Tuesday, January 26, 2010



Everyone has the right to freedom of opinion and expression; this right includes freedom to hold opinions without interference and to seek, receive and impart information and ideas through any media and regardless of frontiers. – Article 19, Universal Declaration of Human Rights. All member states of the United Nations, including Iran and New Zealand, are signatories to this declaration.

The New Zealand Society of Author
s in its role of New Zealand PEN Centre and the Mohsen Hachtroudi Foundation (Paris) invite representatives of all media and the public to attend the press conference shown above.
The purpose of this event is twofold:
(1) to remind New Zealanders that people are being beaten, raped and tortured in Iranian prisons for no other “offence” than exercising their freedom of expression and
(2) to make Iranians aware that there are people in New Zealand, remote as it may seem, who are observing and are concerned about these inhumane acts, which contravene international law.

At the press conference statements will be made by representatives of the New Zealand PEN Centre, the head of the Mohsen Hachtroudi Foundation, Fariba Hachtroudi (who will give the main address), members of New Zealand political parties, including parliamentarians, and other prominent writers and public intellectuals. The event will conclude with the world premiere performance of music for Iran composed by the current Wellington Composer in Residence, John Rae, to texts by Fariba Hachtroudi.

PEN is a worldwide non-profit organisation of writers whose primary purpose is to promote good literature. In the nature of things, emphasis has to be given to literature at risk – for political or other reasons (such as literature in languages not widely spoken). To accomplish its aims the activities of PEN are channelled largely through its four subcommittees: the Writers in Prison Committee, the Peace Committee, the Translation and Linguistic Rights Committee and the Women Writers Committee. Wherever the basic human right of freedom of expression, as guaranteed by Article 19 of the Universal Declaration of Human Rights, is contravened, PEN will undertake any appropriate and effective measures to rectify the situation. In New Zealand PEN is incorporated into the New Zealand Society of Authors. As a worldwide organisation with centres in more than 100 countries, PEN is in a position to disseminate information about the current press conference throughout the world.

MoHa (the Mohsen Hachtroudi Foundation) is a humanitarian association free of political affiliations. MoHa, the association for the foundation of Mohsen Hachtroudi, focuses its work on education and secularism – conditions essential for the respect of women’s rights and the promotion of democracy. MoHa helps Iranian refugees wherever they are. After her last trip to Iran (2006 and 2009) Fariba Hachtroudi hopes to be able to register her Foundation in Iran in order to help young people and artists in particular inside the country, as was the goal of her father. MoHa is also in a position to disseminate information about the current event throughout the world, including in Iran.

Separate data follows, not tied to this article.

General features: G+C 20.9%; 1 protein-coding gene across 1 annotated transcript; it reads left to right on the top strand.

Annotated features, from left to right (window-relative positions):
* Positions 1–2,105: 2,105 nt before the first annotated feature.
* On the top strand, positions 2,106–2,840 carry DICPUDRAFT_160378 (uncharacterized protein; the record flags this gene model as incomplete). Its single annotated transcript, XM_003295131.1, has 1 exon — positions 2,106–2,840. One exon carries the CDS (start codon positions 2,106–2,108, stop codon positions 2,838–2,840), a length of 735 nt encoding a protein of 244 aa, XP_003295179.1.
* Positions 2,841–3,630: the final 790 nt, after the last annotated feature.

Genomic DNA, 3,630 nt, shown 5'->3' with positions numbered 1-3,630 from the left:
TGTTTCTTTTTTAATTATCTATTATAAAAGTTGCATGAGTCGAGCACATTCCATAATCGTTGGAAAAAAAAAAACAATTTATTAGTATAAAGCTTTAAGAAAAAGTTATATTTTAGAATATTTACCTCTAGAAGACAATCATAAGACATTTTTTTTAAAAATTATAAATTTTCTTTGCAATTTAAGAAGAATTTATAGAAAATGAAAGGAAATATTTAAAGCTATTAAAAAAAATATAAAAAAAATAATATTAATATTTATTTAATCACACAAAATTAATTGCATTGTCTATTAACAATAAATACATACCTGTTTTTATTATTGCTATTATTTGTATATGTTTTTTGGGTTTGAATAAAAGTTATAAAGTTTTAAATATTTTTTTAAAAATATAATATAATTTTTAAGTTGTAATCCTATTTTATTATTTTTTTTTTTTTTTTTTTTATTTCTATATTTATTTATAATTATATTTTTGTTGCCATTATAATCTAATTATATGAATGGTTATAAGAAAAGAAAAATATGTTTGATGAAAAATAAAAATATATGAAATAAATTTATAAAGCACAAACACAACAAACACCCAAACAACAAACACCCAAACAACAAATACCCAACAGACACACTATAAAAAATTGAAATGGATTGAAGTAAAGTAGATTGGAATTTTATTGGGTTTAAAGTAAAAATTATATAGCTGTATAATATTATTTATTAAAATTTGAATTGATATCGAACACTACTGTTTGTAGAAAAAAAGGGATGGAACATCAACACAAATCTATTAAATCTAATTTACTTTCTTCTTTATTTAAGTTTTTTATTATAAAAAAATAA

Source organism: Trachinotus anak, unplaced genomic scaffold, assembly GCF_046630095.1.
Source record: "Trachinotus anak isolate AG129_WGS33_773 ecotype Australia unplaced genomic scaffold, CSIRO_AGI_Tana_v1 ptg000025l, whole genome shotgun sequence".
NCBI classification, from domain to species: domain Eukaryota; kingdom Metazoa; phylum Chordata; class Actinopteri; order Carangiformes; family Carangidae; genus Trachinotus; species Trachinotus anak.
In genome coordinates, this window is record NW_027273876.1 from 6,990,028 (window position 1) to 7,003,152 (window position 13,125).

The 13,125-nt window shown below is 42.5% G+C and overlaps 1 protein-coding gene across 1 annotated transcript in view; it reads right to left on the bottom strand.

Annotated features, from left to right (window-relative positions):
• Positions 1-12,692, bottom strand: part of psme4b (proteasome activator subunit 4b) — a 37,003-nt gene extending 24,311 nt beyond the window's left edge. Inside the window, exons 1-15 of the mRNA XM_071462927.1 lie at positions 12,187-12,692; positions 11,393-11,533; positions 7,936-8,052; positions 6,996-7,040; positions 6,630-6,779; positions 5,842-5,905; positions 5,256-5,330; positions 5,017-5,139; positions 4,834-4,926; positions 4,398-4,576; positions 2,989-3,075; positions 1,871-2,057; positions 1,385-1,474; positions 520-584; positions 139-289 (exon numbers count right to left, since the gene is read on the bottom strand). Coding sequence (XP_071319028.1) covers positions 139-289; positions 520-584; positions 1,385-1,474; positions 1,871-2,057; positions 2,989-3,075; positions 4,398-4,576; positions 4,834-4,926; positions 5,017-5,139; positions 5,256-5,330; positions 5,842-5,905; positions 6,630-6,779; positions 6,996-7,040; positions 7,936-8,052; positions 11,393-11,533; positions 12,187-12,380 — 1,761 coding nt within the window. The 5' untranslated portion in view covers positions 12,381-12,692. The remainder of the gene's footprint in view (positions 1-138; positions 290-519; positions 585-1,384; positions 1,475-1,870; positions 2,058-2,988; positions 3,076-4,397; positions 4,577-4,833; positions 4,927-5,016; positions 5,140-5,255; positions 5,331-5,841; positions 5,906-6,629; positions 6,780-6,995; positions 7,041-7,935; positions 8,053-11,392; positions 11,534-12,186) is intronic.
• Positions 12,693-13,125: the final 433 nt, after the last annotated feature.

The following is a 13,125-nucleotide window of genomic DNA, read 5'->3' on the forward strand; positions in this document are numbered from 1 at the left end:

Fariba Hachtroudi, a French-Iranian novelist, essayist and human rights activist, is currently resident at the Randell Cottage in Wellington. The Randell Cottage Trust offers fellowships alternately to New Zealand and French writers, with the support of the French government and New Zealand authorities.

Fariba Hachtroudi was born in 1951 in Tehran. She comes from a family of scholars and professors. Her paternal grand-father was a religious leader who supported the constitutionalists in 1906, against other religious leaders who advocated for governance by Sharia law and the absolute rule of God as a monarchic authority.
Fariba’s father Mohsen Hachtroudi was a learned scholar, often called the “Ommar Khayyam” of contemporary Iran. As a well known French-educated mathematician, philosopher and poet, Mr Hachtroudi was unquestionably considered to be a moral authority for generations of Iranians. Hachtroudi fought his entire life for the promotion of democracy, social justice (most notably women’s rights) and secularism. Fariba’s mother, Robab Hachtroudi was a professor of humanities and Persian literature.

Fariba Hachtroudi received her doctorate (PHD) in art and archaeology in Paris in 1978.
She lived in Sri Lanka from 1981 to 1983, where for two years she taught at the University of Colombo while performing research into Teravada Buddhism.
When Fariba returned to France in 1983, she started, as a journalist, to denounce Khomeynism.
In 1985 / 1986, to understand the daily life of her compatriots, Fariba travelled clandestinely to Iran by way of the desert of Baluchistan. L’exilée, Hachtroudi’s first book, republished by Khomehni Express in 2009, describes her haunting journey.
10 years later, in 1995, Fariba who was much more pessimistic than others, already predicting change and revival “slowly and from within Iran”, decided again to approach the issue by creating a humanitarian association free of political affiliations: MoHa, the association for the foundation of Mohsen Hachtroudi (see above).

At the press conference, we are planning to have readings from Fariba’s Les rives du sang translated by Jean Anderson, the Wellington expert on literary translation, and from Le 12 Imam est une femme translated by Sian Robyns.

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